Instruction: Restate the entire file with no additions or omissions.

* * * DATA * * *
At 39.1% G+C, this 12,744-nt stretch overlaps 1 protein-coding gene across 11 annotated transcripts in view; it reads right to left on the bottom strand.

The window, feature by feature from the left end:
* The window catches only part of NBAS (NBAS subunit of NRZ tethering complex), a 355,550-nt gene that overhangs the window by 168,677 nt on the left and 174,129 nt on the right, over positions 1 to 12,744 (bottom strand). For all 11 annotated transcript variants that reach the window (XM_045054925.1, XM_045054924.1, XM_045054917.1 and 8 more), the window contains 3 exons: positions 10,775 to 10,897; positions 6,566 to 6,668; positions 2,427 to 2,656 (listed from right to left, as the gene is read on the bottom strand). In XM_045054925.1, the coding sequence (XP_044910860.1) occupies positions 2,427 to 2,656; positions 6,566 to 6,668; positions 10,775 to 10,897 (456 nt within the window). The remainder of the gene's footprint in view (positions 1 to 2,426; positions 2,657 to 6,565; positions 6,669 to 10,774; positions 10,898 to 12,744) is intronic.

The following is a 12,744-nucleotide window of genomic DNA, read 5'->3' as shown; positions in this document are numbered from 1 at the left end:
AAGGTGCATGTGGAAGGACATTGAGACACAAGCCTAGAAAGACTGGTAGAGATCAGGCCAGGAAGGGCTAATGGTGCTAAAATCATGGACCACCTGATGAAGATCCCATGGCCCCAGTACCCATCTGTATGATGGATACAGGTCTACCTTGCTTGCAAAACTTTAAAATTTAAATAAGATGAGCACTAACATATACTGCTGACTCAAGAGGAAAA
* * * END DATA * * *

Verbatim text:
At 39.1% G+C, this 12,744-nt stretch overlaps 1 protein-coding gene across 11 annotated transcripts in view; it reads right to left on the bottom strand.

The window, feature by feature from the left end:
* The window catches only part of NBAS (NBAS subunit of NRZ tethering complex), a 355,550-nt gene that overhangs the window by 168,677 nt on the left and 174,129 nt on the right, over positions 1 to 12,744 (bottom strand). For all 11 annotated transcript variants that reach the window (XM_045054925.1, XM_045054924.1, XM_045054917.1 and 8 more), the window contains 3 exons: positions 10,775 to 10,897; positions 6,566 to 6,668; positions 2,427 to 2,656 (listed from right to left, as the gene is read on the bottom strand). In XM_045054925.1, the coding sequence (XP_044910860.1) occupies positions 2,427 to 2,656; positions 6,566 to 6,668; positions 10,775 to 10,897 (456 nt within the window). The remainder of the gene's footprint in view (positions 1 to 2,426; positions 2,657 to 6,565; positions 6,669 to 10,774; positions 10,898 to 12,744) is intronic.

The following is a 12,744-nucleotide window of genomic DNA, read 5'->3' as shown; positions in this document are numbered from 1 at the left end:
AAGGTGCATGTGGAAGGACATTGAGACACAAGCCTAGAAAGACTGGTAGAGATCAGGCCAGGAAGGGCTAATGGTGCTAAAATCATGGACCACCTGATGAAGATCCCATGGCCCCAGTACCCATCTGTATGATGGATACAGGTCTACCTTGCTTGCAAAACTTTAAAATTTAAATAAGATGAGCACTAACATATACTGCTGACTCAAGAGGAAAA